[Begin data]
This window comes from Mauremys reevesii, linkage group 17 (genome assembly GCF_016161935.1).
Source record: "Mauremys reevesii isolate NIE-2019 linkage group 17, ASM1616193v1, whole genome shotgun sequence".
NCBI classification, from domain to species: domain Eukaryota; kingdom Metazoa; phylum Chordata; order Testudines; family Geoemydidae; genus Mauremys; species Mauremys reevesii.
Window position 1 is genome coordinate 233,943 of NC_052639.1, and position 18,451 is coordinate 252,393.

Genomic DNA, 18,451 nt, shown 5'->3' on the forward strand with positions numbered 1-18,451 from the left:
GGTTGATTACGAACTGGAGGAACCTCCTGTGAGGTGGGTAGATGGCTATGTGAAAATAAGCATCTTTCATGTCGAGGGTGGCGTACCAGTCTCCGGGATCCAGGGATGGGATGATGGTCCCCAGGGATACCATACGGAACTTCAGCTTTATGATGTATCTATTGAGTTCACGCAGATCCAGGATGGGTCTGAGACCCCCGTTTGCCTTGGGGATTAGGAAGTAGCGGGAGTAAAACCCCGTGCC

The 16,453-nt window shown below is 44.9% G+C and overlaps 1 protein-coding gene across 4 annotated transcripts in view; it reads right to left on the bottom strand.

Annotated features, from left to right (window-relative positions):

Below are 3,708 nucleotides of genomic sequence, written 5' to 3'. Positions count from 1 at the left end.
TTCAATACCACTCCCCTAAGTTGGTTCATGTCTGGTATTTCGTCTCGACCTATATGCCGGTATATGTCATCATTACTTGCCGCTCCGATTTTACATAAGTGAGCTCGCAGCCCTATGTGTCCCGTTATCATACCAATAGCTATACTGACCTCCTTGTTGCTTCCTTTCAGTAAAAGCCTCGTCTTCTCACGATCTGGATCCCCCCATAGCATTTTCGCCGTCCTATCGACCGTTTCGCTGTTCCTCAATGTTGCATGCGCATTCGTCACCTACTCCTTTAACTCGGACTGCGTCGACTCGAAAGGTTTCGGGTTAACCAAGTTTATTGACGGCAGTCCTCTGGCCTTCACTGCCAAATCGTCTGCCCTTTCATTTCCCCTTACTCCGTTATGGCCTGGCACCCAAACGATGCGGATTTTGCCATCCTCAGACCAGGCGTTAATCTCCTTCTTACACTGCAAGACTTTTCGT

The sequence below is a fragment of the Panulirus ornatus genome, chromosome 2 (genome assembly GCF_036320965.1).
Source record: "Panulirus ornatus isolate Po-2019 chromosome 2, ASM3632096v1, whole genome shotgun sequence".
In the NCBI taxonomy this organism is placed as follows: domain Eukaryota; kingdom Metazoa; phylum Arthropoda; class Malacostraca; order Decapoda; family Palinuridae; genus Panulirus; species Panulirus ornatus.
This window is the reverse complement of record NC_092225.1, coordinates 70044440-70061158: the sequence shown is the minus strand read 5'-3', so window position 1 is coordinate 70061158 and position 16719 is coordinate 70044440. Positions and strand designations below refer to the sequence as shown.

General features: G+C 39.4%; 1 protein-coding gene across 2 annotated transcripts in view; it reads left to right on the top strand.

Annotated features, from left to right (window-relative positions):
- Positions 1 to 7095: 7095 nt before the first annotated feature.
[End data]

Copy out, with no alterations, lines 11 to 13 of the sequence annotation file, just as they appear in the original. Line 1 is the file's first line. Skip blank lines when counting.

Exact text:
The sequence below is a fragment of the Panulirus ornatus genome, chromosome 2 (genome assembly GCF_036320965.1).
Source record: "Panulirus ornatus isolate Po-2019 chromosome 2, ASM3632096v1, whole genome shotgun sequence".
In the NCBI taxonomy this organism is placed as follows: domain Eukaryota; kingdom Metazoa; phylum Arthropoda; class Malacostraca; order Decapoda; family Palinuridae; genus Panulirus; species Panulirus ornatus.